heterogeneity at household level. This is, on the one hand, a proposition that motivated this study, but also a recurrent finding that the data we analyzed confirmed in several different dimensions. Highlighting the differences between poor and non-poor, and generally between different groups along the expenditure distribution is certainly important, but limiting the focus to that misses a large part of the story. We have shown that looking into how households differ in terms of their asset endowment and livelihood strategy yields additional important nuances that can be useful for designing better informed policy responses. And even within those that are adversely affected by the increase in prices, clear differences can be found in the extent to which the losses relate to asset endowments, access to inputs, and livelihood strategies. 5. References Aksoy, A. and A. Isik-Dikmelik. 2008. Are Low Food Prices Pro-Poor? Net Food Buyers and Sellers in Low-Income Countries. World Bank Policy Research Working paper No. 4642 Budd, J. 1993. Changing food prices and rural welfare: A nonparametric examination of the Cфte d'Ivoire, economic development and Cultural Change 41 (April): 587­603. Barrett, C., and P. Dorosh. 1996. Farmers' welfare and changing food prices: Nonparametric evidence from rice in Madagascar, American Journal of Agricultural Economics 78 (August): 656­669. Carletto, G., K. Covarrubias, M. Krausova, and P. Winters. 2007. Rural Income Generating Activities Study: Methodological note on the construction of income aggregates. Available from FTP://FTP.FAO.ORG/DOCREP/FAO/010/AI197E/AI197E00.PDF. Chen, S. and M. Ravallion. 2004. Welfare Impacts of China's Accession to the World Trade Organization , The World Bank Economic Review. Vol. 18, No. 1, 29-57. 23
Davis B., Winters P., Carletto G., Covarrubias K., Quiсones E., Zezza A., Stamoulis K., Azzarri C., Di Giuseppe S. (2009). "A Cross Country Comparison of Rural Income Generating Activities", World Development, forthcoming. Deaton, A. 1989. Rice prices and income distribution in Thailand: A non-parametric analysis. Economic Journal. 99 (395) (Supplement): 1­37. FAO, 2008. "Declaration of the high-level conference on world food security: the challenges of climate change and bioenergy", June 5, Rome. Filmer, D., and L. Pritchett. 2001. Estimating Wealth Effects without Expenditure Data or Tears: An Application to Educational Enrollments in States of India. Demography 38, no. 1: 115-32. Dessus, S., S. Herrera, and R. de Hoyos. 2008; The impact of food inflation on urban poverty and its monetary cost: some back-of-the-envelope calculations. Agricultural Economics. Volume 39, Issue s1, November. Ivanic, M. and W. Martin. 2008. Implications of higher global food prices for poverty in low-income countries. Agricultural Economics. Volume 39 Issue s1, November. Minot, N., and F. Goletti. 2000. Rice market liberalization and poverty in Viet Nam. Research Report 114, International Food Policy Research Institute (IFPRI). Mitchell, D. 2008. A note on rising food prices. World Bank Policy Research Working Paper No. 4682. OECD-FAO. 2008. OECD-FAO Agricultural Outlook 2008-2017. Paris and Rome. Ravallion, M. 1990. Rural Welfare Effects of Food Price Changes under Induced Wage Responses: Theory and Evidence for Bangladesh. Oxford Economic Papers. 42(3): 574-585.. 24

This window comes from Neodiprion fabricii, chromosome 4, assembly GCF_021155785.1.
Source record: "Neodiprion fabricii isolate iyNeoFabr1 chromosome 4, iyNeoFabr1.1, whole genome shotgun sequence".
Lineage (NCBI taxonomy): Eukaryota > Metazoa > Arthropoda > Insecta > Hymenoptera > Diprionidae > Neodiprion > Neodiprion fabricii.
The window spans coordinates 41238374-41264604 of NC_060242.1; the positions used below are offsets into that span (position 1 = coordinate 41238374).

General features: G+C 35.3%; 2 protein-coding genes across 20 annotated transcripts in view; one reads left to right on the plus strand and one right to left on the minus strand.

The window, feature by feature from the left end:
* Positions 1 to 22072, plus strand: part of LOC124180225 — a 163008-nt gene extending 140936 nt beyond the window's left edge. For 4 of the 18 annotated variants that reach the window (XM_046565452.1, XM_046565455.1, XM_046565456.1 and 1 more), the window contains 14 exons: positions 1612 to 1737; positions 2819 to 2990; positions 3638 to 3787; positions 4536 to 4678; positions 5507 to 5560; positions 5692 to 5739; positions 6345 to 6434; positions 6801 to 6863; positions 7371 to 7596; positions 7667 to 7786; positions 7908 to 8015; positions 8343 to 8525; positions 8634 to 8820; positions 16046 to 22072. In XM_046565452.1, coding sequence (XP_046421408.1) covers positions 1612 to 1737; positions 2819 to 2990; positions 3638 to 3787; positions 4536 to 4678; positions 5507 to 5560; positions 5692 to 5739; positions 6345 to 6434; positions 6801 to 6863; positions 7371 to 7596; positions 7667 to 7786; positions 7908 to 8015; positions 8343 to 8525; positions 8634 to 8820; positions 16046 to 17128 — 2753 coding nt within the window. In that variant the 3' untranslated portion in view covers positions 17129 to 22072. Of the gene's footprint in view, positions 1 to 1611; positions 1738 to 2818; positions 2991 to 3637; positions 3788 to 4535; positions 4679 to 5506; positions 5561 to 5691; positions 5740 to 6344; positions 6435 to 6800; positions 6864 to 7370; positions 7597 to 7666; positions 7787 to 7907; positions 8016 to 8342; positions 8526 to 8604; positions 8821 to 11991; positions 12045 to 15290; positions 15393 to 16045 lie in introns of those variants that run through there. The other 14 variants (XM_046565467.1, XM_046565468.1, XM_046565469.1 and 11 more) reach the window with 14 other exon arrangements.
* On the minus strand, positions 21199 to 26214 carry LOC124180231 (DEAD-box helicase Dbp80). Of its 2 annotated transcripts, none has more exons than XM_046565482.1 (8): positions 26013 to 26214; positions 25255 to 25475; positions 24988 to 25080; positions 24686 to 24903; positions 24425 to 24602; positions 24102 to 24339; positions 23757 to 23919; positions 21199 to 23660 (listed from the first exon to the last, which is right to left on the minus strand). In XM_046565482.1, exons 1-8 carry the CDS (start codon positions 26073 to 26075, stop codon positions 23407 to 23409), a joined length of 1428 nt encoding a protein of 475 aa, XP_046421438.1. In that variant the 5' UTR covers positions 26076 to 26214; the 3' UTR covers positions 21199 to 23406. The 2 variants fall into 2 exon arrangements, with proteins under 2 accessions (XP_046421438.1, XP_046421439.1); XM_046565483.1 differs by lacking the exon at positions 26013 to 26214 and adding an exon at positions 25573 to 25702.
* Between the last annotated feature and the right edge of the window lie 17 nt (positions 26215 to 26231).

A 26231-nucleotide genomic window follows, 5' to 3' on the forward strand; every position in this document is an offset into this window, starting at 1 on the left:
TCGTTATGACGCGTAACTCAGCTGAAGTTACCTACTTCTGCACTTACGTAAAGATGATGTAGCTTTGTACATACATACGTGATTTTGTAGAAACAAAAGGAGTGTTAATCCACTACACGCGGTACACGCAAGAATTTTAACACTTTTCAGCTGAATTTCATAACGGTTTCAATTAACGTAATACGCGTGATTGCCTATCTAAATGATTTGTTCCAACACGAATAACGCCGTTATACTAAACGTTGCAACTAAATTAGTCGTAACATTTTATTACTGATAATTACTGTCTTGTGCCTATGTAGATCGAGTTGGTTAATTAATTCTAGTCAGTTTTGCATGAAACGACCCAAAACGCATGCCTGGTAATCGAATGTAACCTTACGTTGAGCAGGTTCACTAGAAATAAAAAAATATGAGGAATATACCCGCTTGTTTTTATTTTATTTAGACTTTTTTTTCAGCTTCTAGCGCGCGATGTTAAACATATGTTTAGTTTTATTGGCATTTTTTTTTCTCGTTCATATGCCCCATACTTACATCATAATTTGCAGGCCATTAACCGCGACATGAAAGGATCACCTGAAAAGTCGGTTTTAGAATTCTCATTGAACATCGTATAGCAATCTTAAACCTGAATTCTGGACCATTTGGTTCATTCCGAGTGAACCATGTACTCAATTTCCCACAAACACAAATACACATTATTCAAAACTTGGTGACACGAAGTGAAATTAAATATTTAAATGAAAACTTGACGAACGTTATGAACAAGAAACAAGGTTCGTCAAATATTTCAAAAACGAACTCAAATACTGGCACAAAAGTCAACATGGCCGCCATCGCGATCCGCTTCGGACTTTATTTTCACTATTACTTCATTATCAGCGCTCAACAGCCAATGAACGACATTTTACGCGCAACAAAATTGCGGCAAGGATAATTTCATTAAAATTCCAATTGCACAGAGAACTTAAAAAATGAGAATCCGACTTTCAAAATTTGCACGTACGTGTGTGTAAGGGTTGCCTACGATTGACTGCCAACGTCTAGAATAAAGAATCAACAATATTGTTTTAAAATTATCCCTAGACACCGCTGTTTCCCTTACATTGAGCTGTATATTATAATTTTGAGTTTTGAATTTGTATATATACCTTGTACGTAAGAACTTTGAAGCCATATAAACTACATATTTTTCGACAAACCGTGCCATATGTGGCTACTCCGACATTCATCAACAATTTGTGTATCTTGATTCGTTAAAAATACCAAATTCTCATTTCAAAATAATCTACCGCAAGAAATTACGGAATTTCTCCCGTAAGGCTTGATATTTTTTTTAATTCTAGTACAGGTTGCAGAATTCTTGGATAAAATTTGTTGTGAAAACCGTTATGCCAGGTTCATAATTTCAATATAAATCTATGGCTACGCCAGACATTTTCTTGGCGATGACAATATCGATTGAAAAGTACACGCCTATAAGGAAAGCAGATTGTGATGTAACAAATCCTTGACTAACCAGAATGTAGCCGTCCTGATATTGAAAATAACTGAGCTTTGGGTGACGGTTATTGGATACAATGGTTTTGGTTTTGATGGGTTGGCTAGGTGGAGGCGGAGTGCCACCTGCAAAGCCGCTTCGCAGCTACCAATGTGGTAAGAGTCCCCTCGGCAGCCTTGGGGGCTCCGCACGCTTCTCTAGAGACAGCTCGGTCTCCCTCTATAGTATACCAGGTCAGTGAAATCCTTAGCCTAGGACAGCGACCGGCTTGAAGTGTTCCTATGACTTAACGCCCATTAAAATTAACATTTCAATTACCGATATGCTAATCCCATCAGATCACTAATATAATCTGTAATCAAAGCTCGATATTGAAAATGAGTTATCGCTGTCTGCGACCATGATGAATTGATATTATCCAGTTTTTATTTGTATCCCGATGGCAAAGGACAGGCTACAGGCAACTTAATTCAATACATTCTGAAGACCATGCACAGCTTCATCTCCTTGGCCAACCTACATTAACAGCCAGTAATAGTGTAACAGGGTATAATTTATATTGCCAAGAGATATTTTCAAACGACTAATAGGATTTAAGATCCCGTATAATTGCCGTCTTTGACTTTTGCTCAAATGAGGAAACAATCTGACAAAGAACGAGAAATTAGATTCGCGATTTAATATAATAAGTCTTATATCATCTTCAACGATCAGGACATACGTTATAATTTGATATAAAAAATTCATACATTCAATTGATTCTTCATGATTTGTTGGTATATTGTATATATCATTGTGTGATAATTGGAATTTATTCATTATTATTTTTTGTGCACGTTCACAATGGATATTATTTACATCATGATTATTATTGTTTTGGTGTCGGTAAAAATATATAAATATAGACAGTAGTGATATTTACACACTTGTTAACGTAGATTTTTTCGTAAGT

Rios, A. R., W.A. Masters and G.E. Shively. 2008a. Agricultural Prices and Income Distribution among Farmers: A whole-Household, Multi-Country, Multi-Year Analysis. Purdue University, Mimeo, May 25. Rios, A. R., W.A. Masters and G.E. Shively. 2008b. Linkages between Market Participation and Productivity: Results from a Multi-Country Farm Household Sample. Purdue University, Mimeo. Taylor J.E., A, Yъnez and N. Jesurum-Clemets. 2006. Los posibles efectos de la liberalizaciуn comercial en los hogares rurales centroamericanos a partir de un modelo desagregado para la economнa rural. Caso de Honduras. Banco Interamericano de Desarrollo, Serie de Estudios Econуmicos y Sectoriales, RE2-06-13 (April), Washington, DC. Quisumbing, A. and L. Pandolfelli. 2008. Promising Approaches to Address the Needs of Poor Female Farmers, IFPRI Note 13, Washington, DC. Zezza, A., P. Winters, B. Davis, G. Carletto, K. Covarrubias, E. Quinones, K. Stamoulis, T. Karfakis, L. Tasciotti, S. Di Giuseppe and G. Bonomi. 2007. "Rural Household Access to Assets and Agrarian Institutions: A Cross Country Comparison" ESA Working Paper 07-17, Rome: FAO. 25
TABLES
Table 1. Share of households that are net sellers of food staples
in percent
Share of Households
Urban
Rural
All
Share of dollar-day poor households
Urban
Rural
All
Bangladesh, 2000 Pakistan, 2001
4.1
28.0
23.2
2.1
21.5
15.9
4.5
16.6
15.8
3.6
16.9
14.6
Nepal, 2003 Tajikistan, 2003 Vietnam, 1998 Guatemala, 2000 Nicaragua, 2001 Panama, 2003 Ghana, 1998
10.7
35.5
31.5
0.4
11
7.4
8.9
67.9
53.7
2.5
13.6
8.8
2.1
21.5
9.6
0.2
10.3
3.8
8.0
28.0
20.7
13.8
25.3
25.1
2.9
21.1
16.9
0.0
59.4
58.8
1.7
17.8
16.9
6.2
27.0
21.0
0.0
11.8
11.4
16.8
30.9
28.5
Malawi, 2004 Albania, 2005
3.4
7.2
6.7
0.9
32.4
17.1
1.0
5.2
5.0
*
*
*
Max Min. Unweighted average
10.7
67.9
53.7
0.2
7.2
3.8
3.9
25.2
18.0
16.8
59.4
58.8
0.0
5.2
5.0
5.0
23.2
21.4
Source: Authors' calculations using RIGA data. A household is defined as a net food seller when the value of food staples produced by the household is greater than the value of food staples consumed. * Few observations
Table 2. Statistically significant coefficients for rural and urban OLS models. Dependent variable: percentage change in welfare
Variable
Rural
Urban
Total # of
Positive/Negative
Positive/Negative
countries
HH size
0 / 10
0 /9
11
Share of hh dependents Share of females in hh labor
3 /0 0 /3
0 /0
11
0 /3
11
Female headed hh Hh is single Age of hh head Age of hh head squared Hh head wage laborer Average hh education Average hh education squared
0 /5 1 /1 1 /2 1 /1 0 /7 4 /1 2 /2
1 /3
11
2 /0
11
0 /4
11
2 /0
11
1 /4
10
7 /0
11
0 /4
11
Religion Infrastructure index Wealth index Land owned Land owned (squared) Share of irrigated land Livestock (TLU) Agricultural wealth index Fertilizers Pesticides